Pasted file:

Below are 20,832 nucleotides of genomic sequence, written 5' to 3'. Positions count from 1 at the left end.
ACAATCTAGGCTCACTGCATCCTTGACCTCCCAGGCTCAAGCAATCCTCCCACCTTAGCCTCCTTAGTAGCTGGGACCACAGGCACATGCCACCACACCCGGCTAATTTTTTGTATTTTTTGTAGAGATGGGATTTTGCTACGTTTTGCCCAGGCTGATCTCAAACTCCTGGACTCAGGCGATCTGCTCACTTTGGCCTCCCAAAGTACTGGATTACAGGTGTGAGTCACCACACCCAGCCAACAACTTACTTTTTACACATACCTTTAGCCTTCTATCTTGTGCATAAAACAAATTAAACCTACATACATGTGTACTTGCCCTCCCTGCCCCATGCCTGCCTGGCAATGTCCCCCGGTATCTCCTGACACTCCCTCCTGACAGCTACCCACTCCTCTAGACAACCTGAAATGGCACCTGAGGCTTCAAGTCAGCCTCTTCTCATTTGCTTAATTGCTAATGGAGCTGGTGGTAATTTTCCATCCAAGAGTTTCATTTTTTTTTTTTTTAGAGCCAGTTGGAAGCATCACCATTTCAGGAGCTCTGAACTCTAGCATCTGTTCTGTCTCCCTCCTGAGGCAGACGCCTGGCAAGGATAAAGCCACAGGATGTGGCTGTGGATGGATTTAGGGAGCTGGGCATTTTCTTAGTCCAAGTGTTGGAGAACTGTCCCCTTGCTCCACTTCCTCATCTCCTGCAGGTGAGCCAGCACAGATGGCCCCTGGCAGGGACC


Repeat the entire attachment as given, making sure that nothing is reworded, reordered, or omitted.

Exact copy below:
Below are 20,832 nucleotides of genomic sequence, written 5' to 3'. Positions count from 1 at the left end.
ACAATCTAGGCTCACTGCATCCTTGACCTCCCAGGCTCAAGCAATCCTCCCACCTTAGCCTCCTTAGTAGCTGGGACCACAGGCACATGCCACCACACCCGGCTAATTTTTTGTATTTTTTGTAGAGATGGGATTTTGCTACGTTTTGCCCAGGCTGATCTCAAACTCCTGGACTCAGGCGATCTGCTCACTTTGGCCTCCCAAAGTACTGGATTACAGGTGTGAGTCACCACACCCAGCCAACAACTTACTTTTTACACATACCTTTAGCCTTCTATCTTGTGCATAAAACAAATTAAACCTACATACATGTGTACTTGCCCTCCCTGCCCCATGCCTGCCTGGCAATGTCCCCCGGTATCTCCTGACACTCCCTCCTGACAGCTACCCACTCCTCTAGACAACCTGAAATGGCACCTGAGGCTTCAAGTCAGCCTCTTCTCATTTGCTTAATTGCTAATGGAGCTGGTGGTAATTTTCCATCCAAGAGTTTCATTTTTTTTTTTTTTAGAGCCAGTTGGAAGCATCACCATTTCAGGAGCTCTGAACTCTAGCATCTGTTCTGTCTCCCTCCTGAGGCAGACGCCTGGCAAGGATAAAGCCACAGGATGTGGCTGTGGATGGATTTAGGGAGCTGGGCATTTTCTTAGTCCAAGTGTTGGAGAACTGTCCCCTTGCTCCACTTCCTCATCTCCTGCAGGTGAGCCAGCACAGATGGCCCCTGGCAGGGACC